posted 1967. My kids think they know everything about computers. They say my system's full of bugs, that it doesn't work any more, and they want to reformat the hard drive and do a clean install of an open-source operating system. The thought of a clean install terrifies me! Won't I lose everything? I think my system just needs a few patches.
I always recommend doing a clean install with every new generation, but almost nobody does it, and their systems still keep creaking along. If you do it now you can at least back up most of your data first. If you wait too long, you will lose everything.
posted 1980. My system just doesn't have any punch any more. I've got a lot of peripherals and high-demand processes and I don't have enough power or CPU time. What can I do?
You have two options. I recommend you optimize your system, scale it back, use energy-saving technologies, accept that it's not going to give you everything all the time. Your other option, which I don't recommend, is to get a bigger power supply and overclock your CPU. That will give you some flashy performance in the short term, but it tends to burn out your CPU, and eventually you're still going to hit a wall.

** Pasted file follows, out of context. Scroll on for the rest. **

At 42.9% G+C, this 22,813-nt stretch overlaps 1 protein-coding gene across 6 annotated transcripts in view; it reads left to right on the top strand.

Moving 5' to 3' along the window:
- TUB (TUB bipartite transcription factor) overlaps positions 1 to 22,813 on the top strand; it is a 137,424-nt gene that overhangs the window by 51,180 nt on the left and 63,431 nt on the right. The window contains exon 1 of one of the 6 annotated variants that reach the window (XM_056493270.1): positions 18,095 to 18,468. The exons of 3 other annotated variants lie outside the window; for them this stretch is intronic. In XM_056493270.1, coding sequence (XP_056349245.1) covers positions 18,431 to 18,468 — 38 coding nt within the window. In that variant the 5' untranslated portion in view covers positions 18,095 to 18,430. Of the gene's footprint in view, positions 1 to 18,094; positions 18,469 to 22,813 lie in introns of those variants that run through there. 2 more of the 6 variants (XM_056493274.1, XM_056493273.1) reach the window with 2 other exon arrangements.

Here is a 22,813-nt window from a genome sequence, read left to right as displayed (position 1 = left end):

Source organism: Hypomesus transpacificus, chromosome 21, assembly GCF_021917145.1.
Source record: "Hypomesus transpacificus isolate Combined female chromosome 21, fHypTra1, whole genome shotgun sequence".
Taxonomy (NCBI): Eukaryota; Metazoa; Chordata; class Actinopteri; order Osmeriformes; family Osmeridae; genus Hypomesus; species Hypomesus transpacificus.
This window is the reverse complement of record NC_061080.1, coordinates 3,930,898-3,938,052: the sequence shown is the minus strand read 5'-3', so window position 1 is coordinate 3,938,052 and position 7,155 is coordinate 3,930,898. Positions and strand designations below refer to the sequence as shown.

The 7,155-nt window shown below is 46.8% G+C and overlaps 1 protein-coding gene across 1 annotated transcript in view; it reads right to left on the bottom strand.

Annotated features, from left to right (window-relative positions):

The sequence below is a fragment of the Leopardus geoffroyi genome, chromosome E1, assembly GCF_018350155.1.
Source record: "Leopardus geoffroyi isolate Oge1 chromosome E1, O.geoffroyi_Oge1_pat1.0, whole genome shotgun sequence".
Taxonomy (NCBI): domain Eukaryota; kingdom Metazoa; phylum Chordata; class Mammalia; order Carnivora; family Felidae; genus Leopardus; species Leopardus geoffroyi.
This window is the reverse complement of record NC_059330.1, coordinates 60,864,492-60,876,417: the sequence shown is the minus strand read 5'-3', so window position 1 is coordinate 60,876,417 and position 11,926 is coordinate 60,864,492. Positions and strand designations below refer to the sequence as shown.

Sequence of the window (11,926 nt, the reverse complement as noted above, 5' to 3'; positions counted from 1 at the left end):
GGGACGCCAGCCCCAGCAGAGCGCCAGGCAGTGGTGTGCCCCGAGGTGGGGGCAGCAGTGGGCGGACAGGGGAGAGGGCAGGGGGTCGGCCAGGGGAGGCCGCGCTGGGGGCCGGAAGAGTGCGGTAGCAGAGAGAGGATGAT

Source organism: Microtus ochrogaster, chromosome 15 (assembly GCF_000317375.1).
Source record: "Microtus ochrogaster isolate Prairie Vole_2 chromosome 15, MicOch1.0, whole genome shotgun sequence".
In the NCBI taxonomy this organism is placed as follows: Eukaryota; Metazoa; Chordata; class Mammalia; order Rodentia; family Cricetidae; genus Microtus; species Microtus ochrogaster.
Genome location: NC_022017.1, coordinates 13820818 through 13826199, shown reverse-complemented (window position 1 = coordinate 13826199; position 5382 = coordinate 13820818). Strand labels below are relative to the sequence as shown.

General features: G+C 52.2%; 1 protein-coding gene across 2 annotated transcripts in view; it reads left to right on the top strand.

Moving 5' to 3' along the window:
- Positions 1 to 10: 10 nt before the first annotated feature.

posted 2004. Help me! Everything's going wrong at once. My power supply is failing, my components are disconnecting for no reason, my operating system doesn't recognize anything, my anti-virus software is consuming massive resources and doing nothing, and everyone on my network hates me. I think I've traced the problem to the resident bus. How do I replace it?
The resident bus doesn't like to be removed! You can try to uninstall it from your control panel, and if that doesn't work you can go into the system properties and try to disable the driver. But probably the only way is to open the case and pull it out physically.
I can't do that! I'm afraid I'll break something!
I'm sorry, but your system is already broken. Looking at your history, it's a miracle that it's running at all. You wouldn't have this problem with the resident bus if you weren't overclocking, overconsuming power, overloaded with peripherals, using unstable BIOS and a top-heavy operating system, fixing everything with patches, and forcing your components into an inflexible and wasteful configuration. Honestly, even if you remove the resident bus, that's only a shallow fix. You need to redesign your whole system from the bottom up.
I need my system the way it is. Sounds to me like you just hate computers!
posted 2020. I found an old system in the trash. It's mostly burned out but it has a classic motherboard. I was able to switch out the dead stuff and optimize the hardware for efficiency and stability, but I can't find a compatible BIOS.
I think I have what you're looking for. Someone uploaded it a long time ago. Actually, not that long.